Three on Thursday: Dr. Melissa Crofton

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Today we hear from Florida Tech English professor Dr. Melissa Crofton!

1. What is the last topic you wrote about? If you’re a creative writer, tell us about what inspired your composition. If you’re a student or scholar doing research or writing journalism, explain the context of your piece and what motivated you to choose that topic.

I’m currently in the process of revising a chapter from my dissertation into an article for publication. One of the things I like best about returning to my project is that I’m able to do so much more with it than I ever thought possible. You get so focused on one particular idea that you completely ignore the other directions your work could take; at least, that’s the case with me.

My research interests focus on the transition of texts from manuscript into print, and the article I’m working on now examines the adaptations of Nicholas Love’s Mirror of the Blessed Life of Jesus Christ. The text, which was an adaptation itself, dates to 1409, and I’m looking at ways in which redactors revised and redeployed the text for later audiences. I’ve worked my way through discussing the first editions to appear in bookstalls after the advent of print in England, and now I’m examining two seventeenth-century editions.

I used to do some creative writing in my spare time, and I would like to return to that if I can ever figure out how to set aside some extra time. A long time ago, I began a piece of historical fiction about a nineteenth-century woman from Savannah. It was very Lovely Bone-ish in the sense that the narrator was dead, but I started writing it before The Lovely Bones actually came out. I think that’s one of the reasons I put it aside—that, and the fact that I was in graduate school trying to write my Master’s thesis.

2. What conclusions or assumptions (right or wrong) might someone make if they looked at the books on your bookshelf/desk/backpack right now? Tell us about some particularly interesting selections and any books you’d recommend to others.

The first conclusion one might make is that I’m a hoarder. As a literature professor, my life is all about books, so they can be found just about everywhere. One’s impression would change depending on where he or she is looking. My desk has stacks of books about Nicholas Love and book history, so the pretty obvious, and correct, assumption is that I’m hard at work on a project. There’s a few rogue books about Tolkien on my desk, but I’m teaching a class on Lord of the Rings, so that makes sense.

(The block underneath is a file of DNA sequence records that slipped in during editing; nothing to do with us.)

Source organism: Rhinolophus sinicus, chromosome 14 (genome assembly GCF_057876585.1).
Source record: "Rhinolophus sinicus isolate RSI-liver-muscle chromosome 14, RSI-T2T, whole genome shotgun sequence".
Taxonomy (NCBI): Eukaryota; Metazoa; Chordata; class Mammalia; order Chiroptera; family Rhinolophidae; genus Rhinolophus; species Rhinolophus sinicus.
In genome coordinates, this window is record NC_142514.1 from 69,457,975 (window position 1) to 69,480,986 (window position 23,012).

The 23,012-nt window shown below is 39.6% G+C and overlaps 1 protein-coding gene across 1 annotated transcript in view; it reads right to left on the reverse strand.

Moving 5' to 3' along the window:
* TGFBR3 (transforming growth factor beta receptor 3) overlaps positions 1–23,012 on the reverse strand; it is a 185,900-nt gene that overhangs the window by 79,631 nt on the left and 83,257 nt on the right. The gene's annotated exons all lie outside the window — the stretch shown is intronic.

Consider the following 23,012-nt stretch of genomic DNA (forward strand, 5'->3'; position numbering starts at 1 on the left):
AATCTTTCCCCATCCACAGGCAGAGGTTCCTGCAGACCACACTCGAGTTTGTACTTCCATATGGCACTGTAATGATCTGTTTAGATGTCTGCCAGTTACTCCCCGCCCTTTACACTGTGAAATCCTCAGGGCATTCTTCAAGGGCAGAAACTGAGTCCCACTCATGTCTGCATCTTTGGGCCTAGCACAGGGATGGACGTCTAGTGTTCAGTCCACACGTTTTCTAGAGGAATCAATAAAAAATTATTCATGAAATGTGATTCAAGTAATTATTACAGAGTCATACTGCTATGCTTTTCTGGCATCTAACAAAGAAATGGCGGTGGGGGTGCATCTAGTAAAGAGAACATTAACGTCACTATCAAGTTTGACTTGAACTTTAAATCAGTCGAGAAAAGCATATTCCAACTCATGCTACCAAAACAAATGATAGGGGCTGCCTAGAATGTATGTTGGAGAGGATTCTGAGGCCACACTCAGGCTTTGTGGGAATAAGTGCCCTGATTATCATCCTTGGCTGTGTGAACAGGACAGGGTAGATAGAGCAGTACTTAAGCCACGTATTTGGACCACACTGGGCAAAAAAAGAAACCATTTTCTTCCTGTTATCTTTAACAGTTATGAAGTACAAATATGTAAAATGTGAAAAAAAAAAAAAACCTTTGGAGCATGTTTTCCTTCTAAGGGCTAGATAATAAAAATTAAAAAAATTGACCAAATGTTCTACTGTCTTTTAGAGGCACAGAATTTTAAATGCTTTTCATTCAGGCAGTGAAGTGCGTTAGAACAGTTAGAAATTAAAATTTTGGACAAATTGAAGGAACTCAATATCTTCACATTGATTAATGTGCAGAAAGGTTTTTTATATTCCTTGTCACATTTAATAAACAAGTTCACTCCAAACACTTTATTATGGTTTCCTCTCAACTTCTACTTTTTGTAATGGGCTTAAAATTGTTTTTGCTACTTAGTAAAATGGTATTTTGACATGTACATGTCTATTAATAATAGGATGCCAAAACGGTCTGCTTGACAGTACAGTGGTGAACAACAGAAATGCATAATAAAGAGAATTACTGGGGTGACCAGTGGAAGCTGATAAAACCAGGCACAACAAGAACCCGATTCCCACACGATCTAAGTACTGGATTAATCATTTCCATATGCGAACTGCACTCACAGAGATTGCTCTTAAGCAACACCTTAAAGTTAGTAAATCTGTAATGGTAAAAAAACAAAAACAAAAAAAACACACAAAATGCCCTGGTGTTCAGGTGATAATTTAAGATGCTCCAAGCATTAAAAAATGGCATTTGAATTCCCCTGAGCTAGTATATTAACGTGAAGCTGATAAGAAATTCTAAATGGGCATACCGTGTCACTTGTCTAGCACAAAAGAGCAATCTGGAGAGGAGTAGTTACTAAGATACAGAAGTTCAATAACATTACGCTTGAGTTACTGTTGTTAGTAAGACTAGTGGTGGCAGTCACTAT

I’m pretty obsessive when it comes to order, so my bookcases—both at home and in my office—are organized by genre. A careful look would reveal how diverse my interests are when it comes to reading. Of course, as a medievalist/early modernist, I have shelf after shelf of books on those topics, but life isn’t all about work, work, work. I love historical fiction, so you’ll be able to find a lot of Philippa Gregory and Alison Wier (I know, I know, more Renaissance), but I love dark humor as well. One of my favorite authors when it comes to this subject is Christopher Moore. I don’t think I’ve laughed harder than when reading Lamb, or A Dirty Job.

Then there’s my Nancy Drew collection. I loved Nancy Drew when I was a girl, and my friends and I actually had a Nancy Drew club. Our elementary school was built on an old Indian burial ground (we had archaeological excavations there all the time), and we were sure the woods behind the school was haunted. I can’t wait until my daughters are old enough to read them.

My level of organization extends to my oldest daughter’s bookcases, but my youngest daughter seems to be a lost cause as of now. Perhaps that’s because of her age—she just turned two. For every book I put away in her bookcase, she pulls out at least three more and scatters them all over the floor. It drives me crazy, because she’s very particular about the books she likes me to read her, and there’s nothing worse than rummaging through a bookcase, bedroom, and house while your kid screams, “Goodnight Moon! Goodnight Moon!” Maybe one of these days she’ll understand why a sense of order is necessary.

3. What or who inspires you when you are feeling creative?  Your response doesn’t necessarily have to be about writing. It could be about anything you do to express yourself creatively and the inspiration that fuels that creativity.

Music. I wrote my dissertation with the help of Charlie Parker, and now my musical selection is opera when I sit down to write. Believe it or not, sitting down to read or write also inspires me. My mind is always going in a million directions, so I’ve got plenty of ideas for future projects. As noted previously, though, the trouble is finding the time to be able to write.

Setting is also important. I can’t just write anywhere, and I need to have my things around me to get those creative juices flowing.  Whenever I get stuck—which happens more often than I’d like—all I have to do is look up at a picture of one of my kids, or glance behind me where I keep a collection of Shakespeare toys and trinkets. If all else fails, I always repeat the mantra of Julian of Norwich—“All shall be well, and all manner of things shall be well.”

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About Author

Dr. Lelekis is a humanities professor in the School of Arts and Communication.

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